The design focus for this North London Victorian terrace home design project was the refurbishment and reconfiguration of the ground floor together with additional space of a new side-return. Orienting and organizing the interior architecture to maximize sunlight during the day was one of the primary challenges that Charles Tashima Architecture solved.
While the front of the house faces south-southeast with wonderful direct morning light, the rear garden faces northwest, consequently less light for most of the day. At the encouragement and inspiration of their famous client, the architects made the somewhat counter-intuitive decision of relocating the kitchen to the smallest room at the back of the terrace house, rather than in the larger room extension in the garden.
This move had advantages. The kitchen gained a strategic position to serve both the garden living area to the back and breakfast room at the front. It’s important to note that the living and family dining areas are set (about 7 steps) lower than the main ground floor of the house. To improve the connection and flow of the two levels, the team designed a stair with a generous half landing – a space between. Just above this landing, they introduced a glazed cube for light as well as head-height. The stair is made of reclaimed oak, blackened steel, and polished brass handrail.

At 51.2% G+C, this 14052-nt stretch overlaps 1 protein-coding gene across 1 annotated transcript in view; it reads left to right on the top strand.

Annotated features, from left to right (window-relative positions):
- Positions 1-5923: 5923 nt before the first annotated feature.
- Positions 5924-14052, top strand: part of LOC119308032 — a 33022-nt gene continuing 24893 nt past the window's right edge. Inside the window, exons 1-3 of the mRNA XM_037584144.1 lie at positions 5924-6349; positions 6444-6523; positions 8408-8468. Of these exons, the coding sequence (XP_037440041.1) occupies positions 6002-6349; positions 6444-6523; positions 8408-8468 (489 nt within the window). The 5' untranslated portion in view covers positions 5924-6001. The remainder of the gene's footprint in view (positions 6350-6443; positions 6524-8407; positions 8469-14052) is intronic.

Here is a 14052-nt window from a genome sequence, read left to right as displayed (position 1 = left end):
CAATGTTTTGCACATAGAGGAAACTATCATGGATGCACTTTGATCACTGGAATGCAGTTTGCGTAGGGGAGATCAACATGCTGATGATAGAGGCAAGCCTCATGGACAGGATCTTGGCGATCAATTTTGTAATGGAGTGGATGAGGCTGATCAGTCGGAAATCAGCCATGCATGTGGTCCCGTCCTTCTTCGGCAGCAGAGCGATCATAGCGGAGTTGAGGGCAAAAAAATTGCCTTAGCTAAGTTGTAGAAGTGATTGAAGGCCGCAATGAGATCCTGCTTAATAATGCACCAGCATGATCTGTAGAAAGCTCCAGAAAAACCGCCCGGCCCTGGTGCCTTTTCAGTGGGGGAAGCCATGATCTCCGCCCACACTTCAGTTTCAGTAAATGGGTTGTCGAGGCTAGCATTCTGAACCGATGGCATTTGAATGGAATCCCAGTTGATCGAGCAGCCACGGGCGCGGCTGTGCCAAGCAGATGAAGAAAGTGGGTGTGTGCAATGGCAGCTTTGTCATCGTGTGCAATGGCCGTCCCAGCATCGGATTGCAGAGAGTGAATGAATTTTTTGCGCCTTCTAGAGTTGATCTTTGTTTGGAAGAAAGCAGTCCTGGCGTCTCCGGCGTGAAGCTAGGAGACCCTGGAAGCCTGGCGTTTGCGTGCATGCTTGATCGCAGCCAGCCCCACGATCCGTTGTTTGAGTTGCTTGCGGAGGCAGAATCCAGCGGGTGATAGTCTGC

To improve the use and volume of light within the existing extension, the architects added several windows and skylights in addition to a side return and window seat, projecting into the garden with a direct view of a beautiful magnolia tree. In the late afternoon, there is a brief period when light cuts across the house on the garden side and light does have a moment of direct engagement. As to the character of the rooms, the client asked for an eclectic approach, using a rich variety of materials – including reclaimed flooring, concrete worktop, Moroccan cement tiles, colored glass and steel windows – to work together with a variety of colors and rich array of their furniture.
The architects sought to create atmospheric and warm spaces with bespoke joinery. The room needed to have the dual feel of being a place to read the newspaper and have breakfast while having the warmth and comfort of surrounding books and photographs.
Photography by Oliver Perrott